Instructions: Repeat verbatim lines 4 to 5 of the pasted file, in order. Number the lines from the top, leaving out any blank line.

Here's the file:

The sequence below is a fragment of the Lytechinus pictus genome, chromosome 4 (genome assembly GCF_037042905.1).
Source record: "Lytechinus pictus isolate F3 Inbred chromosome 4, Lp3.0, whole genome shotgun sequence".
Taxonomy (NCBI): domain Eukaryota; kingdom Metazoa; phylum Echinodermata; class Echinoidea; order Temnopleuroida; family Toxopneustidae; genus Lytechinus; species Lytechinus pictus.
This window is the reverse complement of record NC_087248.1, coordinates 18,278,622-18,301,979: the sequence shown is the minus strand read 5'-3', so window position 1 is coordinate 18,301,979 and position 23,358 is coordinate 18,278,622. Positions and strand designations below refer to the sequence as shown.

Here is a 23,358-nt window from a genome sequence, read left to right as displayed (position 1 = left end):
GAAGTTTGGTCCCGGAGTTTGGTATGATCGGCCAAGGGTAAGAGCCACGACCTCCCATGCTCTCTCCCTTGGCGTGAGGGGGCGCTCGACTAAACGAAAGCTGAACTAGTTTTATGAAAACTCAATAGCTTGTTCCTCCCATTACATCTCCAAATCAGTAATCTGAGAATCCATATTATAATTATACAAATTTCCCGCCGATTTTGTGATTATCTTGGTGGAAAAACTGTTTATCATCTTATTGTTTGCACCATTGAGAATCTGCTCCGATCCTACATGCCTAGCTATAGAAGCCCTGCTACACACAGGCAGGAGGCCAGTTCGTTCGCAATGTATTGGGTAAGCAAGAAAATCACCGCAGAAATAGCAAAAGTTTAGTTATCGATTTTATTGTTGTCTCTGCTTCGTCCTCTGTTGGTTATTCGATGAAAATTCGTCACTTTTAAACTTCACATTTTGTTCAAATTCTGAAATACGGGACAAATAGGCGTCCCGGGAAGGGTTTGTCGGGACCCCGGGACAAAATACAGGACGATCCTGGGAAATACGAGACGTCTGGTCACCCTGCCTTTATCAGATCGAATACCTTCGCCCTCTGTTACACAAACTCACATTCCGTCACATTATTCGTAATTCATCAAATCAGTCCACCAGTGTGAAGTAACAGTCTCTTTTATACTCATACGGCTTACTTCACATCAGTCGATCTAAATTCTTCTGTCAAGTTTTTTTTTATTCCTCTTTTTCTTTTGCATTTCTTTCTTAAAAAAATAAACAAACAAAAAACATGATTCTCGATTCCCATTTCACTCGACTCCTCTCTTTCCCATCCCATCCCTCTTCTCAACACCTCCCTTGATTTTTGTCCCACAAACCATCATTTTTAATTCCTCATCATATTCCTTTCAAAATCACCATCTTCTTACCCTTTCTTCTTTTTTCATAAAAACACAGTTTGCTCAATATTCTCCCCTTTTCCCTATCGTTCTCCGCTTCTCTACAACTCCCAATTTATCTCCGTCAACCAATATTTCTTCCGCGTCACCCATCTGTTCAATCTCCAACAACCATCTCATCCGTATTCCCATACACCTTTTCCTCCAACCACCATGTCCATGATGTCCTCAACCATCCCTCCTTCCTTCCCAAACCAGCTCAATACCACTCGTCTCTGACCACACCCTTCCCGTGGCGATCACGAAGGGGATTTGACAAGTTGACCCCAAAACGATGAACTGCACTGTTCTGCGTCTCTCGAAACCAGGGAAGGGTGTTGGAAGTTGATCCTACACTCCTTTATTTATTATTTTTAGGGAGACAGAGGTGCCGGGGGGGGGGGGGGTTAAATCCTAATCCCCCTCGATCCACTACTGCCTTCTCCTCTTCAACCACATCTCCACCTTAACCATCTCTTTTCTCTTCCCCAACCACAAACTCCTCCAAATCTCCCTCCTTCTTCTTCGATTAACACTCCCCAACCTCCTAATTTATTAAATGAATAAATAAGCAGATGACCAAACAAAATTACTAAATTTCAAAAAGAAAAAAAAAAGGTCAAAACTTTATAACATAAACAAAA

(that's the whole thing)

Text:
This window is the reverse complement of record NC_087248.1, coordinates 18,278,622-18,301,979: the sequence shown is the minus strand read 5'-3', so window position 1 is coordinate 18,301,979 and position 23,358 is coordinate 18,278,622. Positions and strand designations below refer to the sequence as shown.

Here is a 23,358-nt window from a genome sequence, read left to right as displayed (position 1 = left end):